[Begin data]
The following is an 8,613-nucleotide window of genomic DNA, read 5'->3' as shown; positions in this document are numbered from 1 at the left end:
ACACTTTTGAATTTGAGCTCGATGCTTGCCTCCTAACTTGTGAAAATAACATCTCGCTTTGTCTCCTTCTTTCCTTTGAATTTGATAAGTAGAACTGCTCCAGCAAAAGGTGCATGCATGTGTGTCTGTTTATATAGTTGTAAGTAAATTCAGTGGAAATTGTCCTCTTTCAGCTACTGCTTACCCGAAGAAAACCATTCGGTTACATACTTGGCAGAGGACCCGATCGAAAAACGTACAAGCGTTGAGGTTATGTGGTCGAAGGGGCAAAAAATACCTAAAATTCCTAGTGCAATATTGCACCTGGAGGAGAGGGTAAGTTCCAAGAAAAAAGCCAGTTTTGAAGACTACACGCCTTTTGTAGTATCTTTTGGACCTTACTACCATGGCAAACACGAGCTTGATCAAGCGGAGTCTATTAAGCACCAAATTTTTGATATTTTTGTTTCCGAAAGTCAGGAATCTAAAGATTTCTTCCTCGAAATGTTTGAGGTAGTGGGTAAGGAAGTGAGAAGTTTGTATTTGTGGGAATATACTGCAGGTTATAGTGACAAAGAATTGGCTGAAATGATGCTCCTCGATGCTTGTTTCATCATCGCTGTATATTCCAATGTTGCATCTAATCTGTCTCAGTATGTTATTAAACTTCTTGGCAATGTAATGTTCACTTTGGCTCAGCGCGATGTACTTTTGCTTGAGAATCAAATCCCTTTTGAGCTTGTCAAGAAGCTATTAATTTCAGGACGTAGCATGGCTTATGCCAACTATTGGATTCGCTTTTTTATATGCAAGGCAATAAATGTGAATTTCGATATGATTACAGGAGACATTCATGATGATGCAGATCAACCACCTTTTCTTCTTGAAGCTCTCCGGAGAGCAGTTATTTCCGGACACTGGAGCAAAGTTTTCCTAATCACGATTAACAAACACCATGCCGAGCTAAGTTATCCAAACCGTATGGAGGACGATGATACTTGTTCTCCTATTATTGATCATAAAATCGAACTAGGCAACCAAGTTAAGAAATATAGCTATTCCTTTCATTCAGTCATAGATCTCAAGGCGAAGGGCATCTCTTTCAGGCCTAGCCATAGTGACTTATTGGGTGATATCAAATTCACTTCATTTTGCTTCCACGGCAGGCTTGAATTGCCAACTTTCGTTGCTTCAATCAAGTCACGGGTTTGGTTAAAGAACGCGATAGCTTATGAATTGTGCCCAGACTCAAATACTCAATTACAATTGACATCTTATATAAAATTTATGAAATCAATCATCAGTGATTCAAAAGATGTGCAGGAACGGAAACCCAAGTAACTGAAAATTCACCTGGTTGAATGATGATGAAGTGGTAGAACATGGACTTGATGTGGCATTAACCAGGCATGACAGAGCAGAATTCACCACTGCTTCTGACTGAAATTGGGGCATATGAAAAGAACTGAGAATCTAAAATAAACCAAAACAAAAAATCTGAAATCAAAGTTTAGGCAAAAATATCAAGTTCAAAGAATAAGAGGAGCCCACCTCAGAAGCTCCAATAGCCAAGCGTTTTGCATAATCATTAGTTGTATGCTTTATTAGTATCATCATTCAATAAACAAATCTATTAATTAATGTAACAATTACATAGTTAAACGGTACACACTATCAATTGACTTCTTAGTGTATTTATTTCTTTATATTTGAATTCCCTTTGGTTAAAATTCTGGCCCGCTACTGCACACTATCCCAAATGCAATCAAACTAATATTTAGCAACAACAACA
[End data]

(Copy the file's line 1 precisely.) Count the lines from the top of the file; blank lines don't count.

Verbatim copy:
The following is an 8,613-nucleotide window of genomic DNA, read 5'->3' as shown; positions in this document are numbered from 1 at the left end: